Sunday, March 20, 2005

Word on the Streets

"The peace process is for the media. It’s not real. The people are waiting for our decision, not Abu Mazen’s."

In "Appointment with Fear", Israeli journalist Yigal Sarna in today’s FT magazine, keeps it real as Ali G might say, if he lived long enough in this West Bank canton.

"Follow me", the boy says shyly. He leads us through alleys where the houses are so close together that the second storeys touch one another. In the doorways of small shops, idle men watch us without a word. At the edge of the camp, my guide phones our liaison, who says: “A child will come to take you.” Ten minutes later another boy pops up beside us. We follow him through the lanes of Balata, the most violent Palestinian refugee camp in the West Bank. He stops at a green iron door. We climb four steps into a sooty apartment that doubles as a bakery. Next to the bread oven we are halted by two boys, like two miniature sentries.

The boys are 15 or 16 years old, in the twilight zone between a childhood of plastic pistols and the armed manhood of live weapons and explosives. They move us from room to room, to where their brother Jum’a is sleeping. He wakes, and greets us.

Jum’a, who is a few years older, is our contact: he is an al-Aqsa Martyrs’ Brigades militant, a soldier in the war against Israel. And I am an Israeli journalist. This is a man who would, were I in a Jerusalem street, gladly see me dead. But we are meeting during a time of ceasefire, of truce, of hope - and hostilities are, for the moment, on hold.

In the camp, boys no older than our escort might be recruited by the Brigades to smuggle explosives into Israel. Or they might be recruited by Shin Bet, the Israeli security service, to track the Brigades for them. It depends on who gets their hands on them first. “Just yesterday we caught a boy, a jassus,” Jum’a says to me as he rises from his bed on the floor. Jassus is a harsh word. It means “spy”, an occupation that invites the death penalty.

”The boy was told to keep watch on our two commanders, Sanagra and Saltah,” says Jum’a. “But he was also reporting to Shin Bet; he was supposed to plant a bomb to kill them.” Snooker, the boy who was caught, was sleeping rough after running away from a father who beat him; Jum’a’s commander took pity on him and let him sleep in his own home. Shin Bet’s trap worked well at first - but then the boy was exposed. When the Brigades catch a collaborator, they interrogate him and then, usually, they kill him. In this case, they didn’t: they took pity. “He was working for the Israelis for only three weeks. He didn’t do any harm. We interrogated him and he broke. Just a kid, not well-trained.” The room is filling up with Jum’a’s comrades from the Brigades, and they laugh.

The Brigades make videos of the interrogation and execution of collaborators: two, who were caught in mid-January, were interrogated for several days with the help of burning cigarettes, the red-hot element of an electric heater and beatings. Once the collaborators had admitted everything, they were killed near the mosque, after evening prayers, in full view of the whole community. “We filmed everything,” the men tell me, as if to point out that they are sticklers for procedure.

Why have these men agreed to meet my photographer and me? Perhaps it is because of a burning desire that their fiery youth, doomed to end in violent death, will not be forgotten. Or perhaps it is because they feel that, during this time of talks between the Palestinian president Mahmoud Abbas (also known as Abu Mazen) and the Israeli prime minister Ariel Sharon - a period in which they are not supposed to shoot at or kill anyone - they are losing their value. They are evaporating.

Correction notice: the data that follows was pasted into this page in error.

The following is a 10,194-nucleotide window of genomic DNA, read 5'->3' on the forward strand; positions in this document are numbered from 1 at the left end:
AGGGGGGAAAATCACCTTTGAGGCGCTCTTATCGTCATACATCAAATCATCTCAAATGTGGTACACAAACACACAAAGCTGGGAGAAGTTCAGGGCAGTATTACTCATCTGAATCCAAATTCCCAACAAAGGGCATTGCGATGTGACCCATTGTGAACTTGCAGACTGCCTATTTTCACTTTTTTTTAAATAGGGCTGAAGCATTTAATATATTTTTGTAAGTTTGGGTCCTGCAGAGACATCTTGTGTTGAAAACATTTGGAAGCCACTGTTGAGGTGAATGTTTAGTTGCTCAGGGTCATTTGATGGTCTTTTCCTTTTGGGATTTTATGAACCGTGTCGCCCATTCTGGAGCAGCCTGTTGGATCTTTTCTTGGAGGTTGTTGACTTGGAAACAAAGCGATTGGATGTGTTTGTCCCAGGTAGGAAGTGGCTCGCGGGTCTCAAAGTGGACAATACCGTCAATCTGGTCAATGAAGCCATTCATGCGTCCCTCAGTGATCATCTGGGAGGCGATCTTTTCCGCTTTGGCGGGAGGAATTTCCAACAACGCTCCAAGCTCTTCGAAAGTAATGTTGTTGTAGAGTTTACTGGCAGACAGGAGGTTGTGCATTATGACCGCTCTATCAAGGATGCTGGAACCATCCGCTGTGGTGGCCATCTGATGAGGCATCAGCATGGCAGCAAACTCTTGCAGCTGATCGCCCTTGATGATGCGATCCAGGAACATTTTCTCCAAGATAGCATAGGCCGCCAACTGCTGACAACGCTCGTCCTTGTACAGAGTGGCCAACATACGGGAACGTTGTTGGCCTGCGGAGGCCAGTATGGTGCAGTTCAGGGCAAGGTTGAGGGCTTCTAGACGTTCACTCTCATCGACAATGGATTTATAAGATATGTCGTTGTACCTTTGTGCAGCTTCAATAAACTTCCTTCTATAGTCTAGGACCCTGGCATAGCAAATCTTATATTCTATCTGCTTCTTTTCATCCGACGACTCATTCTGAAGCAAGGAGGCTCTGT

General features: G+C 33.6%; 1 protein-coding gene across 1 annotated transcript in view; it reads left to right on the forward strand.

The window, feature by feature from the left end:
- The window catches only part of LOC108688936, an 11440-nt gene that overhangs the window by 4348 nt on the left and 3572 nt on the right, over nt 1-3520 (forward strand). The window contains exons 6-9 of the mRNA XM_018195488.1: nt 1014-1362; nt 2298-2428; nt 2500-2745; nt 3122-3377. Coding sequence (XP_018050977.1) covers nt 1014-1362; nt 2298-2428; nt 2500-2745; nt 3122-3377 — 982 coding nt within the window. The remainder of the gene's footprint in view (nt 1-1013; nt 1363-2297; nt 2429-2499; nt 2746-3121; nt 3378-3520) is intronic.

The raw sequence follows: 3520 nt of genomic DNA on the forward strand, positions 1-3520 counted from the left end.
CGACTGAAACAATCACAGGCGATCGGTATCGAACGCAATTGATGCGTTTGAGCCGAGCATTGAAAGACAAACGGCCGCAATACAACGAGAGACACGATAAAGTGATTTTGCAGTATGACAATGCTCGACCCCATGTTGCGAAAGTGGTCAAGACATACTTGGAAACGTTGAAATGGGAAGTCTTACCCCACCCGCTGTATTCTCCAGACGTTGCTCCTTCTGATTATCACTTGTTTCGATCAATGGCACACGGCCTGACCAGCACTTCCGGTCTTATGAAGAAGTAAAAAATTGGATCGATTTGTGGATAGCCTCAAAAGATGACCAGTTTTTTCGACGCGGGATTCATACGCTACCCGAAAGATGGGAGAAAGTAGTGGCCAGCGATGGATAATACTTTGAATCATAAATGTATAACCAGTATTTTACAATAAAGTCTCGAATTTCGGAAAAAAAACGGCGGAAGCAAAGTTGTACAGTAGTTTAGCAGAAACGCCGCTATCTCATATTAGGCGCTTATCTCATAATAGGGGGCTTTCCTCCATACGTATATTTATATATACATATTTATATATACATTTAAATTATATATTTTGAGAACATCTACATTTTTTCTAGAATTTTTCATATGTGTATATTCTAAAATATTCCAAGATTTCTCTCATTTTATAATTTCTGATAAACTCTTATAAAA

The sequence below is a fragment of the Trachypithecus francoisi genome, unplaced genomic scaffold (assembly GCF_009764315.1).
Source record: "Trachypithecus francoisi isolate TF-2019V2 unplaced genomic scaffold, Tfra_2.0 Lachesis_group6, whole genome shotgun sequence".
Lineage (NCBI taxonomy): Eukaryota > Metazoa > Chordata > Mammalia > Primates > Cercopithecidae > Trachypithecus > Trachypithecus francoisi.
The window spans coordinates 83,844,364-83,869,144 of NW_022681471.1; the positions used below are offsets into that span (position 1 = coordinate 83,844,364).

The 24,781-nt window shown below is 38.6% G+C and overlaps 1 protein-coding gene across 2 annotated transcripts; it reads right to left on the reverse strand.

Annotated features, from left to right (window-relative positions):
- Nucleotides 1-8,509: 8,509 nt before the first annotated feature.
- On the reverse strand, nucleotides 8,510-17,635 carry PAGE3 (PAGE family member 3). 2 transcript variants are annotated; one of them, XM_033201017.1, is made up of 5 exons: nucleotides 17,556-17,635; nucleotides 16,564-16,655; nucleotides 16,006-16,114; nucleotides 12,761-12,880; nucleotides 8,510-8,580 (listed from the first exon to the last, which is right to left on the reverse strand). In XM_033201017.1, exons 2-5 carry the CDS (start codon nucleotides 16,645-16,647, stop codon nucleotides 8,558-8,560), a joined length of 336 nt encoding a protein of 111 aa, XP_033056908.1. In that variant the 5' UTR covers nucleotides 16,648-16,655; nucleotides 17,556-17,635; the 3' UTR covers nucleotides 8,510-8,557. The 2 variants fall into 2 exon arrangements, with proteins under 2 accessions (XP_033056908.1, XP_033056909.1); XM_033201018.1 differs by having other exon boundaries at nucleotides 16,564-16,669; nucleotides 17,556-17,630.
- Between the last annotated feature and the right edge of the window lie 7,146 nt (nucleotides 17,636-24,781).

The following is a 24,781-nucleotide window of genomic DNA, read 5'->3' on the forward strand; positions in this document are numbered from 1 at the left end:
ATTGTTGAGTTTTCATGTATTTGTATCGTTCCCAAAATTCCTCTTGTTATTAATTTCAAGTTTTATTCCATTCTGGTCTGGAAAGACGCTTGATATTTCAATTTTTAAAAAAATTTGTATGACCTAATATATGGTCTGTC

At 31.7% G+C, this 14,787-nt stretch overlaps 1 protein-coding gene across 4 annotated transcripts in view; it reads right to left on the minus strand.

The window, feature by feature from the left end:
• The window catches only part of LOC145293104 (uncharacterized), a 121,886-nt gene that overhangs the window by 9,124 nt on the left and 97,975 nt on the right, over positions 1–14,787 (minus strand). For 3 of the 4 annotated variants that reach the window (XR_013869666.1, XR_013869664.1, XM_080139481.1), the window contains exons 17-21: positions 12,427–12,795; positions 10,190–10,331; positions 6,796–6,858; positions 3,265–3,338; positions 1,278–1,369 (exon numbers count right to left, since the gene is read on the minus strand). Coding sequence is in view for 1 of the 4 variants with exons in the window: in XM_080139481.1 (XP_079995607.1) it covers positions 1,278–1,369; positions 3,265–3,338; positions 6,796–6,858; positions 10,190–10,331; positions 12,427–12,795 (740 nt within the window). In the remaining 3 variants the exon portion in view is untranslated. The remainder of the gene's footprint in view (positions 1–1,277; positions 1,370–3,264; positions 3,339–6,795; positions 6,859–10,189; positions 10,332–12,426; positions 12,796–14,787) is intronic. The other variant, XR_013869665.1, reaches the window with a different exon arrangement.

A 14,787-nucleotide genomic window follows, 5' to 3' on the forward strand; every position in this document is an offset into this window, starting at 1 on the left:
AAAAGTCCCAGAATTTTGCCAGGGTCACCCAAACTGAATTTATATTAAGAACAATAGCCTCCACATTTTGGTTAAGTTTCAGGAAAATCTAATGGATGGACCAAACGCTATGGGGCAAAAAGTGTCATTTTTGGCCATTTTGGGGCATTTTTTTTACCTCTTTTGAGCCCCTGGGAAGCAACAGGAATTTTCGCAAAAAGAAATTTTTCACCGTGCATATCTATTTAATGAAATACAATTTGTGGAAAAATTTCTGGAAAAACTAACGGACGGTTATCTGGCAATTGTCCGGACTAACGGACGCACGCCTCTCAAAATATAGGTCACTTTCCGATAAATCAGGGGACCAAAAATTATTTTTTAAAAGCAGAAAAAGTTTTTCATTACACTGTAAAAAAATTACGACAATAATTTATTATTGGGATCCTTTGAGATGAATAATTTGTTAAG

Before I met these young men, I spoke with a man I knew from the Balata camp. “This new truce,” he told me, “is the Brigades’ disaster. The street wants peace, but the peace is drying up the Brigades, whose power comes from weapons. The source of donations is also drying up. They are flickering out with the fire.”

Now there are about 10 young fighters in the room. Jum’a, whose home this is; Nasser, the oldest; tall Muhammad; some silent young men who don’t introduce themselves. “What is going to happen to you?” I ask them. “The Israelis will kill us.” They don’t have any other plans. Even when they go upstairs to the open rooftop to pose for the photographer, they seem to be imagining their faces on martyrs’ posters on an alley wall. The camera only completes the work of the rifle.

Now the Brigades’ current commander, Ala Sanagra, joins us. Ahmed Saltah - already nominated as his successor if and when Sanagra dies - is not with him. This is a vital rule: the two men are never in the same place at the same time. Both are on the most-wanted list, having been involved, according to an Israeli military spokesman, in three killings in 2004 and other “extensive terror activity”.

Sanagra is good-looking in a strange way, with sharp, handsome features that stand out from the crowd. He speaks little and wears stylish, tight black clothing. “This is Brigades style,” he says. Most of the young men in the room are dressed in black. Their short hair is spiky with gel, sometimes covered with the small woollen hat worn by pilgrims to Mecca. Most are wearing dark leather jackets.

Sanagra, who is 27 and single - “I’m married to the Brigades” - was born in Balata and into the Occupation: he was 10 when the first Palestinian uprising, or intifada, erupted. Like many other youngsters in the camp, he threw stones at soldiers and saw his father humiliated. There were nights when he awoke in terror as soldiers burst in to search the sleeping house. This seems to be a formative experience for many children in the camp. Their safest refuge is violated; in adulthood, the fear and impotence that this creates develops into a profound need for control, preferably using the power provided by weapons - the same weapons those childhood intruders carried.

Few of those who have gathered in the room to talk with me expect to die a natural death. Since the beginning of the second intifada, at the end of 2000, about 100 people have been killed in the Balata camp. According to the Brigades’ count, 79 of these “martyrs” were their people.